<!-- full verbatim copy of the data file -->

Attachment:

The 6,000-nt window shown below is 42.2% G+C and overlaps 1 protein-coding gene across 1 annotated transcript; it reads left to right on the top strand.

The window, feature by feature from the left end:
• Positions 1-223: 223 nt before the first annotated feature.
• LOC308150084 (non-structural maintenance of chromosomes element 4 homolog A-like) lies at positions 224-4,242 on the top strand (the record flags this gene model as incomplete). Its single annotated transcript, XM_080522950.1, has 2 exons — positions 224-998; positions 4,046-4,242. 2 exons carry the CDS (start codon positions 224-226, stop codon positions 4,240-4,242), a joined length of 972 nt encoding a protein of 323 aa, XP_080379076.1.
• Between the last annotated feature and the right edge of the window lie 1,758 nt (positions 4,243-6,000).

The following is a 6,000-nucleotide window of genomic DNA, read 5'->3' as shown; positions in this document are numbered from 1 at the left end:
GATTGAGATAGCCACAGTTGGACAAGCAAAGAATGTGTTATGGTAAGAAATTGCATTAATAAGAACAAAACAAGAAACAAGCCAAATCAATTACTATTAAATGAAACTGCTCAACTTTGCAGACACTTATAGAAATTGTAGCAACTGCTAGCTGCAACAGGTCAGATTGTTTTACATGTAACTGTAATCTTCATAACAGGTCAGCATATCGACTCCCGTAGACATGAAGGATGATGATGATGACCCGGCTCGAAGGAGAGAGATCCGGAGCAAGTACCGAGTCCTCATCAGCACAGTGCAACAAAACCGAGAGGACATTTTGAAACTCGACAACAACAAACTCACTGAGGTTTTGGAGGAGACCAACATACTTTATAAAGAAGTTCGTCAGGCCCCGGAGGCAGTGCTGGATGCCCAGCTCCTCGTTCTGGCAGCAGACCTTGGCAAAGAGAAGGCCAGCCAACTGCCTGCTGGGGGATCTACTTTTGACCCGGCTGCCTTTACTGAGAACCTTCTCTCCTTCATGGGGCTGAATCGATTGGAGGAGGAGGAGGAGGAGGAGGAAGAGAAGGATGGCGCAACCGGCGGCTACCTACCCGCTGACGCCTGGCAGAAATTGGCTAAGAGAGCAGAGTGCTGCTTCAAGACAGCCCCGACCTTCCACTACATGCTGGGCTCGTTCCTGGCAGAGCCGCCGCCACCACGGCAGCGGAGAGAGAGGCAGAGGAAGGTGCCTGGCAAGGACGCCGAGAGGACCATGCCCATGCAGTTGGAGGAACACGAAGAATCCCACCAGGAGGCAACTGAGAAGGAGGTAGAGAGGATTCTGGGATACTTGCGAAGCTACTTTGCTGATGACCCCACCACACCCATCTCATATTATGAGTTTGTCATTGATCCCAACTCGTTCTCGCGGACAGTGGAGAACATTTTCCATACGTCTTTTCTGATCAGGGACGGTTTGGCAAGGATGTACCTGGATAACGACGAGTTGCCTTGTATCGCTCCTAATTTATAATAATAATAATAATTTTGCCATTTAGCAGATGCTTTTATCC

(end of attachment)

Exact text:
The 6,000-nt window shown below is 42.2% G+C and overlaps 1 protein-coding gene across 1 annotated transcript; it reads left to right on the top strand.

The window, feature by feature from the left end:
• Positions 1-223: 223 nt before the first annotated feature.
• LOC308150084 (non-structural maintenance of chromosomes element 4 homolog A-like) lies at positions 224-4,242 on the top strand (the record flags this gene model as incomplete). Its single annotated transcript, XM_080522950.1, has 2 exons — positions 224-998; positions 4,046-4,242. 2 exons carry the CDS (start codon positions 224-226, stop codon positions 4,240-4,242), a joined length of 972 nt encoding a protein of 323 aa, XP_080379076.1.
• Between the last annotated feature and the right edge of the window lie 1,758 nt (positions 4,243-6,000).

The following is a 6,000-nucleotide window of genomic DNA, read 5'->3' as shown; positions in this document are numbered from 1 at the left end:
GATTGAGATAGCCACAGTTGGACAAGCAAAGAATGTGTTATGGTAAGAAATTGCATTAATAAGAACAAAACAAGAAACAAGCCAAATCAATTACTATTAAATGAAACTGCTCAACTTTGCAGACACTTATAGAAATTGTAGCAACTGCTAGCTGCAACAGGTCAGATTGTTTTACATGTAACTGTAATCTTCATAACAGGTCAGCATATCGACTCCCGTAGACATGAAGGATGATGATGATGACCCGGCTCGAAGGAGAGAGATCCGGAGCAAGTACCGAGTCCTCATCAGCACAGTGCAACAAAACCGAGAGGACATTTTGAAACTCGACAACAACAAACTCACTGAGGTTTTGGAGGAGACCAACATACTTTATAAAGAAGTTCGTCAGGCCCCGGAGGCAGTGCTGGATGCCCAGCTCCTCGTTCTGGCAGCAGACCTTGGCAAAGAGAAGGCCAGCCAACTGCCTGCTGGGGGATCTACTTTTGACCCGGCTGCCTTTACTGAGAACCTTCTCTCCTTCATGGGGCTGAATCGATTGGAGGAGGAGGAGGAGGAGGAGGAAGAGAAGGATGGCGCAACCGGCGGCTACCTACCCGCTGACGCCTGGCAGAAATTGGCTAAGAGAGCAGAGTGCTGCTTCAAGACAGCCCCGACCTTCCACTACATGCTGGGCTCGTTCCTGGCAGAGCCGCCGCCACCACGGCAGCGGAGAGAGAGGCAGAGGAAGGTGCCTGGCAAGGACGCCGAGAGGACCATGCCCATGCAGTTGGAGGAACACGAAGAATCCCACCAGGAGGCAACTGAGAAGGAGGTAGAGAGGATTCTGGGATACTTGCGAAGCTACTTTGCTGATGACCCCACCACACCCATCTCATATTATGAGTTTGTCATTGATCCCAACTCGTTCTCGCGGACAGTGGAGAACATTTTCCATACGTCTTTTCTGATCAGGGACGGTTTGGCAAGGATGTACCTGGATAACGACGAGTTGCCTTGTATCGCTCCTAATTTATAATAATAATAATAATTTTGCCATTTAGCAGATGCTTTTATCC